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1972 350SL 4.5, car #917
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Discussion Starter #1
Hi guys - time for new tires and wanted to get your thoughts. I'm thinking that since the cars are somewhat soft already going with a stiffer tire would be a good idea.

I have alloy Bundt on her rather than original steel rims, which makes them 14" x 6.5" correct?

Thanks!
 

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R/C107 Moderator
1986 560SL: '84 500SL: '84 280SL 5 speed: other 107s
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Better check the alloys. I just found the ones on my '72 were 14 x 6 instead of 14 x 6.5. Better to be sure.
 

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Previous: 1989 190E 2.6, 1997 E420, 1985 380SL, 1975 450SLC
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Lots already posted here on the slim pickin's in what remains of the 14" tire market. Just search here for tire threads and ye shall find.
 

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1978 450SL--117K
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it depends on how you intend to drive it. These cars originally (as far as I can determine) shipped with a Pirelli VR speed rated tire. You won't find anything in a V rated tire anymore in that size. It is hard to find one in a 15" tire. I retired my bundts for the 450 and right now it has the incorrect 15" rims from the 560 on it. Not what I want long term, but the tires were a whole lot better and the car feels much better. It will feel even better when the BBS rims go on it. Wider wheel base and fatter tire makes for a whole new driving experience.

I guess I am saying that I think you would be better off boxing up the old bundts and getting new rims and tires for her. Push the rims as far out as possible and feel a vast improvement.
 

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1978 450SL--117K
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Thanks guys.



Fast road and touring use, handling is important.
Well, I put 16" Pentas with Eagle GT tires on the 560 and it simply rocks. Not only does it look bad ass (they are wider than any other 16" tire that is the right profile) and, once broken in, stick like glue. For some reason, some people here pan them, but those that do have not used them, so I take it with a grain of salt. All I can say is, the handling was so much improved, it was like a different car. It had the stock 15" rims on it with used Michelin tires on it that were not speed rated--H i think, which is just a normal passenger tire.

The problem with the 14" bundts is that all you will find available out there are essentially trailer tires. You will not get any good handling or heat resistance. I think, given this tire situation, it is not money well spent to buy tires for them. Also, from what I have been told, 15" will soon be in that boat. Thus, it is best to start looking for a new set of 16" rims and then buy tires for those. In the long run, you will be happier.

Possibly keep the bundt for a spare tire.
 

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R/C107 Moderator
1986 560SL: '84 500SL: '84 280SL 5 speed: other 107s
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14" tires are not difficult to find and there is nothing wrong with the bundts. I just replaced the 15x7 ET44 wrong wheels with 14x6.5 OE bundts on the 280SL I bought. 205/70-14 tires. Drives and looks better. You just need to pull a wheel to make sure of the width.
 

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Premium Member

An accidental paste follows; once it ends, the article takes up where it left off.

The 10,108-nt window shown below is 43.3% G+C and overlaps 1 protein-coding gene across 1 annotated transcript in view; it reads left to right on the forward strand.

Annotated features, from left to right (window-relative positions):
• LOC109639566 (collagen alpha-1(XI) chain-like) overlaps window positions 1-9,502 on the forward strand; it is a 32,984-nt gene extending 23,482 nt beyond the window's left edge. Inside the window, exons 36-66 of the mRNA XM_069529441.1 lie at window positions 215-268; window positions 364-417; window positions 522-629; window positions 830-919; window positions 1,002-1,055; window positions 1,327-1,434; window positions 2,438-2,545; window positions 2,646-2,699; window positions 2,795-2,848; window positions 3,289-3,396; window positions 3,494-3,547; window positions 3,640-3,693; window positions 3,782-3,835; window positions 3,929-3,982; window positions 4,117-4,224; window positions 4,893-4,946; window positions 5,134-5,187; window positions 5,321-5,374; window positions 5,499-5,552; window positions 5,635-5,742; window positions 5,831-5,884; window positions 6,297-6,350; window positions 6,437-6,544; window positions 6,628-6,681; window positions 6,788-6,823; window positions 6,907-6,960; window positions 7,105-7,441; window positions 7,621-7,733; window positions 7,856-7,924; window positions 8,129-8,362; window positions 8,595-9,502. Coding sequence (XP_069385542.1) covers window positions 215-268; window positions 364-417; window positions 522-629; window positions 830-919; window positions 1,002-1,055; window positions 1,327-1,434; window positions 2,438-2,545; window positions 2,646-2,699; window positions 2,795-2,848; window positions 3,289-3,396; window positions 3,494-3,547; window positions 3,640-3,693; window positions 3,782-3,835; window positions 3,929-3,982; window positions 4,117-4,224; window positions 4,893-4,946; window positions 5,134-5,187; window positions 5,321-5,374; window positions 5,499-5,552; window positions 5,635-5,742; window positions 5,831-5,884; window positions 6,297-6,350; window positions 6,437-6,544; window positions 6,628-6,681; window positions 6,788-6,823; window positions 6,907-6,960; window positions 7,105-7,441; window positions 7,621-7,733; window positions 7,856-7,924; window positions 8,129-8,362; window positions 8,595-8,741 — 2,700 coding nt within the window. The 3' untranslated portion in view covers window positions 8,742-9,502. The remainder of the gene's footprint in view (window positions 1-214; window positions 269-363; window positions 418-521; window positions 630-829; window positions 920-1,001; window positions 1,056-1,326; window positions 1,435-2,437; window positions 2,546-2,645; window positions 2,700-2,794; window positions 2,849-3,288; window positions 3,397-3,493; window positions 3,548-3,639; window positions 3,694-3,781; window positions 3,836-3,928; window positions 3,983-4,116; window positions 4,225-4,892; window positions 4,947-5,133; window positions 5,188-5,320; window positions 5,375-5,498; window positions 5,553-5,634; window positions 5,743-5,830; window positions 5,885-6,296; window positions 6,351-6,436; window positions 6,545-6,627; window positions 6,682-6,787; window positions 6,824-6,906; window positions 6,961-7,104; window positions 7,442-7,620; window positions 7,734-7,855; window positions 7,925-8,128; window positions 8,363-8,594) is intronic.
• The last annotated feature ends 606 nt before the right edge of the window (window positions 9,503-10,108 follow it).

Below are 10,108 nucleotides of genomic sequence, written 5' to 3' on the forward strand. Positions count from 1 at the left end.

'72 350SL, '85 300D, '98 E320, '19 Subaru Outback (sold '14 GLK250)
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14" tires are not difficult to find and there is nothing wrong with the bundts. I just replaced the 15x7 ET44 wrong wheels with 14x6.5 OE bundts on the 280SL I bought. 205/70-14 tires. Drives and looks better. You just need to pull a wheel to make sure of the width.
There was a long discussion here about tires for the early cars. Apparently in Germany, they have to use original spec or approved tires/rims in order to register the cars, or something ?? There was a lady here (Judy) who knew all about it.

Anyway, in that discussion names of various tires that fit the original rims came up. Might be useful to do a search. Here goes:

http://www.benzworld.org/forums/r-c107-sl-slc-class/1590221-wheels-tires-allowed-go-your-107-a.html

http://www.benzworld.org/forums/r-c107-sl-slc-class/1585912-tires-early-107s.html
 

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1972 350SL 4.5, car #917
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Discussion Starter #13
Might be useful to do a search.
Thanks Graham.

I do use search a lot (both here in other forums), but keeping the discussion going even if the topics are not totally original helps keep forums vibrant.

In any case, thanks for the links.
 

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1978 450SL--117K
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14" tires are not difficult to find and there is nothing wrong with the bundts. I just replaced the 15x7 ET44 wrong wheels with 14x6.5 OE bundts on the 280SL I bought. 205/70-14 tires. Drives and looks better. You just need to pull a wheel to make sure of the width.
Your AMG has 16" wheels on it, doesn't it? Which feels better to you? To me, there was a huge difference in the car.
 

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1978 450SL--117K
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There was a long discussion here about tires for the early cars. Apparently in Germany, they have to use original spec or approved tires/rims in order to register the cars, or something ?? There was a lady here (Judy) who knew all about it.

Anyway, in that discussion names of various tires that fit the original rims came up. Might be useful to do a search. Here goes:

http://www.benzworld.org/forums/r-c107-sl-slc-class/1590221-wheels-tires-allowed-go-your-107-a.html

http://www.benzworld.org/forums/r-c107-sl-slc-class/1585912-tires-early-107s.html